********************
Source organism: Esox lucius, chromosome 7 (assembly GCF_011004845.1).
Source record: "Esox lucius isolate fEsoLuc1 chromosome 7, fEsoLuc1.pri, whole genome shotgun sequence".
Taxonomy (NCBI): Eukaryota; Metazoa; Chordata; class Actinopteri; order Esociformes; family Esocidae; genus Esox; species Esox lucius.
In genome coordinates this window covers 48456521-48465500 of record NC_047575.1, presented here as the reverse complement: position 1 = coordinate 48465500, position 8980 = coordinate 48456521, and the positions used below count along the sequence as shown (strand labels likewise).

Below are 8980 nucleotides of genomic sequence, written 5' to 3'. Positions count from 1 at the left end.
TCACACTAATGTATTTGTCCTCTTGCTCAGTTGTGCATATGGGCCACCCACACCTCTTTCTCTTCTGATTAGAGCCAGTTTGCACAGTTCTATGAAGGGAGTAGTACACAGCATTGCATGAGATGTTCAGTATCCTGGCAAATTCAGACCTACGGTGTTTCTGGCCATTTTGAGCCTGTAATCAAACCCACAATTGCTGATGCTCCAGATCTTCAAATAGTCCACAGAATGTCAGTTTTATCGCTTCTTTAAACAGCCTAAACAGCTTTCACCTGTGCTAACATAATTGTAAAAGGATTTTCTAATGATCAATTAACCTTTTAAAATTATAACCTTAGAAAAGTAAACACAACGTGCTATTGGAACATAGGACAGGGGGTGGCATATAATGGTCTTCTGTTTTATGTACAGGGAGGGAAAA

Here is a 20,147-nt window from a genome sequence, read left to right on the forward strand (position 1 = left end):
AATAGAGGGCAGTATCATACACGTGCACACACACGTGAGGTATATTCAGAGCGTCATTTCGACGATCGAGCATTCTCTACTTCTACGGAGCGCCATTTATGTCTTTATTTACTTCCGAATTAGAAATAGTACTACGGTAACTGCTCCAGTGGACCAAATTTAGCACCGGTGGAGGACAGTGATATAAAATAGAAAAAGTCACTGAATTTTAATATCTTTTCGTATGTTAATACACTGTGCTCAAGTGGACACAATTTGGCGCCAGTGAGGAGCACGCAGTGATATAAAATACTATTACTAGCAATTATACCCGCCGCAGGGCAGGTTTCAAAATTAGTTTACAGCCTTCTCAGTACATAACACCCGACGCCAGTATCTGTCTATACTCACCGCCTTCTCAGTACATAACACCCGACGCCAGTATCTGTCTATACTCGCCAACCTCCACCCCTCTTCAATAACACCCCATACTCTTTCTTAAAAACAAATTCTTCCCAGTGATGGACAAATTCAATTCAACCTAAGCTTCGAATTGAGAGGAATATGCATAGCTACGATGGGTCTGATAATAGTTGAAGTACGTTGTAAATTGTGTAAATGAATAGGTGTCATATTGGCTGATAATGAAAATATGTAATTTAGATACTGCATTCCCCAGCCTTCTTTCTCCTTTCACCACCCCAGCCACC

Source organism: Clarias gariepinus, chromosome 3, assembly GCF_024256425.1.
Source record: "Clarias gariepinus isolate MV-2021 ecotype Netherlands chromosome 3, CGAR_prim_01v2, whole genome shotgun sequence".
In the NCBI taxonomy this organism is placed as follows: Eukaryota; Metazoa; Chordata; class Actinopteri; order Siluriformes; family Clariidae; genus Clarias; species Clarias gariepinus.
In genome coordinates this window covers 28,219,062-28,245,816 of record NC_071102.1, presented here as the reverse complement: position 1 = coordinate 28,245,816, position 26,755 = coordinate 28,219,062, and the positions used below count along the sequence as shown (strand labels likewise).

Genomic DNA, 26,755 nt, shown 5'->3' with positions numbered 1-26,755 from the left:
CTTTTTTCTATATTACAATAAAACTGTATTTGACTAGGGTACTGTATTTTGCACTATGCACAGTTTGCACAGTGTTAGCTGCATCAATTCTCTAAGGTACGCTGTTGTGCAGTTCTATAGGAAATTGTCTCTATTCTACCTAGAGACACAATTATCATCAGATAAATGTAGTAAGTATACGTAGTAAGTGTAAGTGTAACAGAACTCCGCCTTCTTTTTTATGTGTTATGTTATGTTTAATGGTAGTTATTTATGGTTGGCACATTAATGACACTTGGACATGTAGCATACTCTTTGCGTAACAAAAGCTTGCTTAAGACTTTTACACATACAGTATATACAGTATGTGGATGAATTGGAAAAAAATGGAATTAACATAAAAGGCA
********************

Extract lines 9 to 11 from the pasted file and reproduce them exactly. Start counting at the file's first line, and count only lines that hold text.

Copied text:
Source organism: Clarias gariepinus, chromosome 3, assembly GCF_024256425.1.
Source record: "Clarias gariepinus isolate MV-2021 ecotype Netherlands chromosome 3, CGAR_prim_01v2, whole genome shotgun sequence".
In the NCBI taxonomy this organism is placed as follows: Eukaryota; Metazoa; Chordata; class Actinopteri; order Siluriformes; family Clariidae; genus Clarias; species Clarias gariepinus.